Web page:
What Not to Say

It’s a rainy day here in Maine. It’s also the only day this week that I don’t have something going on. So I’m hanging out in my jammies, doing laundry and watching movies with my little guy while I sit on a tennis ball. (It’s supposed to massage your muscles. So far it just hurts.) I picked up my Kindle while re-watching Wreck-It Ralph for the second time in 2 days to browse my Facebook newsfeed. And I saw a post of a friend of a friend who was letting everyone know that she had just lost her baby.

I clicked on her status post and read each of the 50+ comments written there. I can’t explain why, but maybe it was some morbid need to see what her loved ones had to say about this devastating moment in her life. And then I got upset for her. Because some people just say the absolute wrong things. You can’t blame these women either, because they haven’t gone through the experience. They are trying to be loving and supportive. But they still say things that can almost demean what their friend is going through.

So if you have a friend who has recently experienced a miscarriage, these are, in my opinion, some things NOT to say:

You already have 2 beautiful children. This may be true, but it isn’t comforting. I don’t care how many children a woman has, she will still deeply mourn the baby she has lost. A friend shared with me that her husband’s grandmother had 14 children and had one miscarriage. Only a couple of years ago that grandmother shared that she still hadn’t gotten over the loss of that one child. She still mourned some 50+ years later. And what about the women who miscarry that don’t have any children? Does that mean they are entitled to feel more grief? Grief is grief, whether other people think we’re entitled to it or not. Please don’t try to demean the depth of a woman’s grief by reminding her she already has other children. Because for me, it made me feel like I was being told that I shouldn’t be too upset about my loss because I had already attained the ultimate goal of a woman: I had already experienced motherhood. It made me feel guilty that I had children when some women couldn’t and I should get over my grief more quickly so as not to possibly offend the women miscarrying who didn’t have any children yet.

Everything happens for a reason. This is a tough one. Partly because I believed it when I kept losing baby after baby. I wanted to believe there was a reason. I had to believe there was a reason. And I couldn’t figure out what that reason could possibly be. I became so fixated on trying to determine why I was miscarrying that I couldn’t allow myself to complete the stages of grief. I thought if I could figure it out I could fix it and get pregnant again and finally have that elusive third baby I kept wishing for. I really struggled with my faith during this. Because I kept hearing about how God has a plan for me and knows what’s right for me and blah, blah, blah. I listened to this and tried so hard to embrace it, to take comfort in that thought. I had friends and family praying for me and with me and that support really meant a lot. But I asked myself a lot of ugly questions. Like, is this some kind of message? If so, what’s the message? Am I not being a good enough mother to the kids I already have? Am I sick with some hidden illness I’m going to discover is the culprit behind my losses? Am I supposed to experience this so that I can write about it, so that I can help other women get through it too? I had my fourth miscarriage at the end of April this year. I was still grieving my other three and was so overwhelmed. Then, a few months later someone said something to me that enabled me to finally let go and start to heal. She said, “We want to believe there is a reason for everything bad that happens in our life, but the reality is, sometimes things happen for no reason at all. They just happen.” And there you have it. Shit happens and it doesn’t have to mean a damn thing.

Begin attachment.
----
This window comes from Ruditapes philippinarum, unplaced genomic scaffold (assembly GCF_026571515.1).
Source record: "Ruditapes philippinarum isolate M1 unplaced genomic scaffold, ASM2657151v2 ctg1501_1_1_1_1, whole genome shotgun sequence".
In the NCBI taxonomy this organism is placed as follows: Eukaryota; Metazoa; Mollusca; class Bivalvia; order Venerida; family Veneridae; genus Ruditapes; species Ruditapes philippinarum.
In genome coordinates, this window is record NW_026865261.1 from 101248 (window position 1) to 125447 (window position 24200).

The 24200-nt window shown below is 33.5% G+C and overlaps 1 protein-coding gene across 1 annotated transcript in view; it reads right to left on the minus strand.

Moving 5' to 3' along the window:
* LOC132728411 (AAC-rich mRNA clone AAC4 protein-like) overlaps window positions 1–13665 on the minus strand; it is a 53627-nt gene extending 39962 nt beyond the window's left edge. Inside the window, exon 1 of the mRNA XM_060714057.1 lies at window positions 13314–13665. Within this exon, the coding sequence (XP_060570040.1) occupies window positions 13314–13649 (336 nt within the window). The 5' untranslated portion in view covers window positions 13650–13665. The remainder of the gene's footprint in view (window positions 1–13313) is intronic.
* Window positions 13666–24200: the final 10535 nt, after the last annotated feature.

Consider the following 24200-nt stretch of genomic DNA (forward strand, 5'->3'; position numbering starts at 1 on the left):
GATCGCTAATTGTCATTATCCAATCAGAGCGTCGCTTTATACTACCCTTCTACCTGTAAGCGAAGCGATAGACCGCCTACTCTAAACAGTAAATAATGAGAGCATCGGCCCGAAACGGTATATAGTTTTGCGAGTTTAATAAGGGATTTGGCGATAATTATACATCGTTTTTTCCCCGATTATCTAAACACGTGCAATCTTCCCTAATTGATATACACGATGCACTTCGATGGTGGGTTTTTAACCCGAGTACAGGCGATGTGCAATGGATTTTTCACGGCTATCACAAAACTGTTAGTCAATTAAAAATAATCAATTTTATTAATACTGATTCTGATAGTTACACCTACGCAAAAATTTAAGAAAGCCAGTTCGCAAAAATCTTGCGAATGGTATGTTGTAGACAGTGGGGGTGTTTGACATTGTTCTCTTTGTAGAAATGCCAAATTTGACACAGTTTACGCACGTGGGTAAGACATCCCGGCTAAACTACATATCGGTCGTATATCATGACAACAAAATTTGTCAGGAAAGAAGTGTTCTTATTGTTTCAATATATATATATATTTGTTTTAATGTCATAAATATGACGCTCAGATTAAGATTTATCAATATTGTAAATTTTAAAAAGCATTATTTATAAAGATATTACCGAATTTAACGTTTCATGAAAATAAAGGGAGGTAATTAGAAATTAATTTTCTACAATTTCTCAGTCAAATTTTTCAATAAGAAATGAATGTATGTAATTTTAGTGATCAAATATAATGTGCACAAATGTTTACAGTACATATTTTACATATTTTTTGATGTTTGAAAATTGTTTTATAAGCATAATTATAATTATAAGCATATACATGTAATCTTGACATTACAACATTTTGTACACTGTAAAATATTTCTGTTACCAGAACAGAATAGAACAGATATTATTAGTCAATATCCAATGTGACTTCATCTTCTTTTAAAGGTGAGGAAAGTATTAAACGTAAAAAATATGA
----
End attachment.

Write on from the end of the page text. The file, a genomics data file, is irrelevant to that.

So now I’m crying for a stranger who is going through something horrible. A woman who will probably hide her grief during the day so that she doesn’t upset those 2 beautiful kids she has and who will sob into her pillow when she goes to sleep. If she were my friend, what I would say to her is this: My heart is breaking for you. I love you and am here for you if you ever need anything. Let yourself cry. Your kids will be okay.

Be there for your friend. Don’t try to say things to make her feel better. She needs to cry. She needs to get all those emotions out. Let her know she can do that with you. Give her a hug and don’t let her go right away. Make her feel loved and supported just by your presence, even if it’s just on the phone.

And now I’ll get off my soapbox and go back to sitting on my tennis ball.

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4 thoughts on “What Not to Say

  1. I am always proud of you, but today I am most proud of the woman you’ve become! Being in a similar position, my best advice to people who want to help me is to just help me cry. Hugs help, too! We are coming up to the 10th anniversary of that dreaded day and it still feels like it was yesterday. Love you lots!

  2. Really beautiful advice! I like this, “let yourself cry, your kids will be okay.” I think moms really need to hear that. And I’m very sorry for your losses, Tamara. Thank you for sharing your struggles. You write so beautifully, my heart really does break for you. I’m wishing the very best for you. Hugs.

    • Thank you, Mary. I feel like people need to be more open with their emotions. It’s not only helpful to the person with the big feelings, but it teaches our kids that its okay to cry when we’re sad, or mad or glad or whatever it is we need to express.

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